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PostPosted: Thu Jan 31, 2019 12:45 am 
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You're not alone, Jeremy, in walking away from an Elix tech explanation having less respect for the group than before it started. It's cool visuals, but it's not classical coding-awesome-effects-on-a-speed-crippled-console worthy of admiration. It's not from that oldschool world nor its values.

There's a cool device that is being used in arcade preservation, made buy a guy in Japan, I think. It connects through the JAMMA harness and records all button input by a highly skilled (human) player of said game, so that then this perfect but ephemeral game runthrough / performance can be replayed anywhere, anytime on the original hardware. I think that device is really cool and has preservationist applications -- but I would never call the device itself a talented arcade game player...

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PostPosted: Thu Jan 31, 2019 1:48 am 
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I was expecting to see when I started the video to see how it was done in snes asm but saw CS files everywhere so at first I thought I started the wrong video :lol: I can understand both side and the effort that was made to achieve the goal but it's not a demo in the traditional sense. I miss that scene.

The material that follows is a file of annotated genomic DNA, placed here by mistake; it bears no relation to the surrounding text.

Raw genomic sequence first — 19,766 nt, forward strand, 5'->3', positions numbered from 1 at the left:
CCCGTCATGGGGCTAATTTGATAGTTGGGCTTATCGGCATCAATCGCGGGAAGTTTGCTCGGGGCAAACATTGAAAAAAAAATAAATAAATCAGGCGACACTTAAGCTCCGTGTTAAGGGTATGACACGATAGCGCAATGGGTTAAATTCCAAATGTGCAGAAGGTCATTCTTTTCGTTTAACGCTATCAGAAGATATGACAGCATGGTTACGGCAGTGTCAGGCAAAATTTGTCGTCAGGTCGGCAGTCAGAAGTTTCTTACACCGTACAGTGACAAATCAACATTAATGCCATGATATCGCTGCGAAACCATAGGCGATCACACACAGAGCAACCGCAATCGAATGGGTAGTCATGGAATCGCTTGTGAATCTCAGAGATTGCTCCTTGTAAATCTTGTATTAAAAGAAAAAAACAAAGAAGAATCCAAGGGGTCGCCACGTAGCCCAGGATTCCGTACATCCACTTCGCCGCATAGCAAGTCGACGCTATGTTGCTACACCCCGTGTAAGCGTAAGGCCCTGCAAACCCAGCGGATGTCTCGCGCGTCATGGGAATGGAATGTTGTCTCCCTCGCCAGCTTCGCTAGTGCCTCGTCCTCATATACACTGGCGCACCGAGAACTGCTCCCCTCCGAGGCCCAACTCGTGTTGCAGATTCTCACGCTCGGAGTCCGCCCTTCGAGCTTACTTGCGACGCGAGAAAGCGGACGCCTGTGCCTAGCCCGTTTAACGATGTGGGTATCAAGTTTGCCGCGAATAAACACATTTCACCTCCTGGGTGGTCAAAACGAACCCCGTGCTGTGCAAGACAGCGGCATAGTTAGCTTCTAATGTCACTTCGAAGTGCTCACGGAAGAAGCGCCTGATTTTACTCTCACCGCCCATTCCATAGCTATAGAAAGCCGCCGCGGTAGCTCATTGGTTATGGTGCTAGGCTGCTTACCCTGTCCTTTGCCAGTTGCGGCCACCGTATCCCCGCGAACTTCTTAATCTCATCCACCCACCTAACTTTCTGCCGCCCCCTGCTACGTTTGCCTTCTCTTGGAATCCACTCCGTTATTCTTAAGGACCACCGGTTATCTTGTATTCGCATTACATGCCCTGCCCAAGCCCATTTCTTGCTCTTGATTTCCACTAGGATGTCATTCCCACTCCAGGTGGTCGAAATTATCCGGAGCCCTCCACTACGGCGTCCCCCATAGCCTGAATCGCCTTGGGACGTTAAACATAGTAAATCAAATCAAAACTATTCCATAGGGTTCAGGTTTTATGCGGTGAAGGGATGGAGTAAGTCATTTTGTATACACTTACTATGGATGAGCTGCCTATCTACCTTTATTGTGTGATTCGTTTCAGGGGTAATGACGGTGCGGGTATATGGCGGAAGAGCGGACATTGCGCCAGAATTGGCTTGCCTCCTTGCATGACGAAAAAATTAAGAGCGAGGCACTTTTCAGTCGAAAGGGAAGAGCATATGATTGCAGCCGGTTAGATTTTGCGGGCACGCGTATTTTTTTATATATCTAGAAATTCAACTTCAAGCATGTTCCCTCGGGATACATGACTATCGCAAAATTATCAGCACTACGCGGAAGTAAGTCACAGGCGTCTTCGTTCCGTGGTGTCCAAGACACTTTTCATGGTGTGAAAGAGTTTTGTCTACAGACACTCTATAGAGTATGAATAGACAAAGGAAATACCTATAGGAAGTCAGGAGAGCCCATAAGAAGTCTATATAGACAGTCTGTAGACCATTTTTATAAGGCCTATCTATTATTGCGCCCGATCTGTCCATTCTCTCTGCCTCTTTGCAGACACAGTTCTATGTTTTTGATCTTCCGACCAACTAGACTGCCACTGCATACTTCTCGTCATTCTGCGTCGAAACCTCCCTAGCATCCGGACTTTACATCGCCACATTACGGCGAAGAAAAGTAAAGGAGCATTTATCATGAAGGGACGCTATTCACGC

Still, the programming effort they did to achieve that is impressive (didn't watch the video, just impression from demo running), and must have required a lot of research to achieve that specific goal and sync but it didn't try to push the hardware per-se by programming directly on it, which as always been one major aspect of what demo compo was about (the other is creativity, I guess).

Times have changed.


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PostPosted: Thu Jan 31, 2019 4:24 am 
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Does this mean we'll see an "Even Worse Apple" demo?

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PostPosted: Thu Jan 31, 2019 4:51 pm 
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Some people mentioned that they were disappointed that Ferris didn't go into detail about the assembly code of the demo during the breakdown. If you want, you can watch him try to copy an effect by Revenant over hours long streams, in asm:

https://youtu.be/SAHR_gClnAY

https://youtu.be/qjWninC-Do4

https://youtu.be/VmnPmp-t7pc
https://youtu.be/Hqe63o_leIc

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PostPosted: Thu Jan 31, 2019 5:24 pm 
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These are much more appreciable, yes!


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PostPosted: Fri Feb 01, 2019 12:00 am 
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So basically its a Nuvie demo, which is not really a demo, and I don't even think can be submitted to a demo competition.
"Especially with the shake, a lot of pixels had to be update.." IT HAS HARDWARE SCROLL FOR FFS - if the movie decoded frames, packed tiles and then worked out how to arrange the tiles + colour windows + pallet updates + hardware scroll regs, then that would be cool, still an impressive feat of engineering but still just a fancy Nuvie.


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PostPosted: Fri Feb 01, 2019 1:14 am 
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... Do you think "nuvie" is why this demo is named Nu?


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PostPosted: Fri Feb 01, 2019 3:16 am 
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HA! maybe it is...